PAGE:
So it was a mistake, all that austerity, all those cuts that blighted people’s lives, all that squalor, all that doubling of child poverty, all that creation of mass homelessness. Awfully sorry.
This week, Prof Christian Kastrop, who was a key figure in the euro zone's response to the great banking crisis of 2008 (he was president of the Economic Policy Committee of the Council of European Finance and Economic Ministers and of the Eurogroup) told The Irish Times Berlin correspondent, Derek Scally, that Ireland was hit with unnecessarily harsh austerity measures a decade ago at Berlin's behest.
“I never understood back then why programme countries making progress were hit with overblown austerity measures rather than more restraint … I don’t want to play down a sometimes negative role of the Germans. They could have been more generous towards Ireland in many cases without overdoing things.”
The story goes that there was simply no choice but to punish the most vulnerable people in Irish society for the economic crimes of the banking and property moguls
Little by little, the official narrative of the austerity years has been unravelling. The story goes that there was simply no choice but to punish the most vulnerable people in Irish society for the economic crimes of the banking and property moguls.
It is all very religious – the sins of self-indulgence had to be expiated by harsh penance. “We” had to be disciplined by suffering. And for the most part, “we” bought the line. In 2012 a referendum to endorse very tight fiscal rules (effectively banning Keynesian economics) passed comfortably – it was our way of saying, as the old confessional prayer had it, that we would “strive earnestly to be truly sorry”.
Recently, however, another key figure in the austerity policy, Robert Watt, secretary general of the Department of Public Expenditure and Reform, acknowledged that those fiscal rules actually make very little sense. (Those of us who said this at time were reckless populists.)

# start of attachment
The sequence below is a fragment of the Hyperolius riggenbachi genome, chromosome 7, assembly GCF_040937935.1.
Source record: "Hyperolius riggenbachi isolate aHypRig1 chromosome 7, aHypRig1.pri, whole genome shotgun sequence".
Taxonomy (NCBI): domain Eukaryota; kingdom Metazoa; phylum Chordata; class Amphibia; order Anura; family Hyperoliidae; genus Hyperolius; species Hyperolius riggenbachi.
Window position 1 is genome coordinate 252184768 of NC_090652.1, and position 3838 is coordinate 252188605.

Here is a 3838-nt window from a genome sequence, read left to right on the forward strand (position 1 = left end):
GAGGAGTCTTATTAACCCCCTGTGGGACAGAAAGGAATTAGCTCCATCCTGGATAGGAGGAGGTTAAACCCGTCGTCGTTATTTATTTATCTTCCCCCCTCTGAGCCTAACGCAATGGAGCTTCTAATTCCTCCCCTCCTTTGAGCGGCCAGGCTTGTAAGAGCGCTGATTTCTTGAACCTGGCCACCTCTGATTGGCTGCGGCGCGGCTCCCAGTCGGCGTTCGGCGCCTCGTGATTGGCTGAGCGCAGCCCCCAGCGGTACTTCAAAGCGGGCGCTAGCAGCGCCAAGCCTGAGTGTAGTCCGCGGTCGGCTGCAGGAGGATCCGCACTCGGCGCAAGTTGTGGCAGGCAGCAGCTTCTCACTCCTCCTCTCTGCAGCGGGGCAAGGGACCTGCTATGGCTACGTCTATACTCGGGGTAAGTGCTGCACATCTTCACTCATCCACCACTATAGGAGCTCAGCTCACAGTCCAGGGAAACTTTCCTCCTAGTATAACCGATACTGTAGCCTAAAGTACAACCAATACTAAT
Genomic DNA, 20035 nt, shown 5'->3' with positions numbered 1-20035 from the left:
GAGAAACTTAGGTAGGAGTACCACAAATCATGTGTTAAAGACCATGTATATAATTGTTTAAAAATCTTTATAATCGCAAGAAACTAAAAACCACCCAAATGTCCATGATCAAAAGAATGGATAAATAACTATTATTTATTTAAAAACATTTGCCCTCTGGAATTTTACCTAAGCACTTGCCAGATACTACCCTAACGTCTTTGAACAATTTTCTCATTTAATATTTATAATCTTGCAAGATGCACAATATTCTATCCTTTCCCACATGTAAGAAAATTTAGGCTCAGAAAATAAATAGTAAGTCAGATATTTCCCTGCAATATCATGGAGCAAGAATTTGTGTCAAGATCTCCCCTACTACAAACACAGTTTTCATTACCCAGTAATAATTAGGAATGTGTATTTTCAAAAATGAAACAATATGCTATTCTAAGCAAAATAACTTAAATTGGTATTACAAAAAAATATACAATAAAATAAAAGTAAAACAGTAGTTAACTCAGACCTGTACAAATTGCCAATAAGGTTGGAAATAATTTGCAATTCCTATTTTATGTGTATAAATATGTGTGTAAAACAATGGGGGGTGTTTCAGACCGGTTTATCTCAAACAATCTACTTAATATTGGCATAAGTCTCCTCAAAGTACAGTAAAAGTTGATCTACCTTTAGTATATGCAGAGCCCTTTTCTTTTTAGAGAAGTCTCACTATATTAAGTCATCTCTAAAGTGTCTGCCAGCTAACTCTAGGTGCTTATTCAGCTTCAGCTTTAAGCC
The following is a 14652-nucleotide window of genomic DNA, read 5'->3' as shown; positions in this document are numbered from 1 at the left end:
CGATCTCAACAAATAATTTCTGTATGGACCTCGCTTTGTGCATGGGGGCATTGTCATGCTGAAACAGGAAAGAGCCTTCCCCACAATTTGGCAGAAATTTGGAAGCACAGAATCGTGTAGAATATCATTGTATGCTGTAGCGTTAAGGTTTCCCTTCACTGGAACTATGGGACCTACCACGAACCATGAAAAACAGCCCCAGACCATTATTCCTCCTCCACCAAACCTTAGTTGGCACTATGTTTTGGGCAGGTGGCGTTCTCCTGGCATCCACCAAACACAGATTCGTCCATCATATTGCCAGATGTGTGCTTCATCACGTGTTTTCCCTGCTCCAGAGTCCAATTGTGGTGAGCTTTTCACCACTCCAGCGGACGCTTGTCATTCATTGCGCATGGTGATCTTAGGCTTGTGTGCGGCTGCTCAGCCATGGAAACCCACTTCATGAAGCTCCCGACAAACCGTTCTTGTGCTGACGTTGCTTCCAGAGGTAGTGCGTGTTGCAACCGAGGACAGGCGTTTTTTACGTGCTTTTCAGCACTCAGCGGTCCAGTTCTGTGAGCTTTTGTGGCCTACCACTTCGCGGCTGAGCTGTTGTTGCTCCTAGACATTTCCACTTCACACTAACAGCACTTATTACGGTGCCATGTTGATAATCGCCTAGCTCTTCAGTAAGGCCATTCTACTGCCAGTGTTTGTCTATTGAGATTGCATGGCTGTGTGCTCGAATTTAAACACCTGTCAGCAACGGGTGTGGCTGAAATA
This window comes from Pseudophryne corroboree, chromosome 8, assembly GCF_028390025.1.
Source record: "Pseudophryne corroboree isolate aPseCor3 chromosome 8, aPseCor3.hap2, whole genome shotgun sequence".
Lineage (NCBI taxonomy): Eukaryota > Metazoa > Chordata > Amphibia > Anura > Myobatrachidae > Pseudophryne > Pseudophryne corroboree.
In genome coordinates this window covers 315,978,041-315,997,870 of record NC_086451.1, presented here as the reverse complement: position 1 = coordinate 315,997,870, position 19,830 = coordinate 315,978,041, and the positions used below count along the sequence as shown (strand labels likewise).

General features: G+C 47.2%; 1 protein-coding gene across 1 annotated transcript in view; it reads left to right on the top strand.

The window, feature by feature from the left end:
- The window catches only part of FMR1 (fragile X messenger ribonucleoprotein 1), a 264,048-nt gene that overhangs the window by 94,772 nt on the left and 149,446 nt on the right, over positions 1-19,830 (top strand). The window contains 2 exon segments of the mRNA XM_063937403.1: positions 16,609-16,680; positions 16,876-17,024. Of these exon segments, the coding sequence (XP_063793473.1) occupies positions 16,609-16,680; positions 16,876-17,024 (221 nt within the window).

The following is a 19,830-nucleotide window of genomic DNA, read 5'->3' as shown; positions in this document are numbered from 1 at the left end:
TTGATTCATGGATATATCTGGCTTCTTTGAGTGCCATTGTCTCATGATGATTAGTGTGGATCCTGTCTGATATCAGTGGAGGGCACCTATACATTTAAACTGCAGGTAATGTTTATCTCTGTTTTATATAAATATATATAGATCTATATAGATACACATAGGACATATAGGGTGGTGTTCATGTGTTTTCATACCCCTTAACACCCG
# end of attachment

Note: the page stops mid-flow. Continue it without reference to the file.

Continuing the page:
Before that, Ajai Chopra, who headed the International Monetary Fund team that was centrally involved in the so-called bailout programme, told the Oireachtas Banking Inquiry in essence that the other two parts of the troika – the European Commission and the European Central Bank – had no real idea what they were doing.
More broadly, even most mainstream economists around the world have long since rejected austerity as counterproductive – it deepens recessions by cutting demand, and the consequent collapse in tax revenues and rise in unemployment-related payouts makes the fiscal hole bigger. (Total tax revenues in Ireland declined by a third in 2010.)
The assumption at the heart of all this was, as the Austrian writer Robert Menasse has put it, "the Germans' idée fixe that all financial policy must be subordinate to battling inflation because inflation leads to Hitler. The fact that, historically, an austerity policy – which helped to make Hitler possible in the first place – lay between Germany's hyper-inflation and the Hitler years, cannot undermine the German fiscal-political myth, nor can, for instance, the fact that the American Fed is continually printing money yet the inflation of the dollar is below that of the euro.
“A press for banknotes: for the Germans that’s a machine that, when you insert paper into it, spits out Hitler. That’s why only Germans are allowed to be near such a machine, to make sure it never gets turned on.”
Withdrawing money from an economy in deep recession makes as much sense as applying leeches to sick people to drain their blood and make them better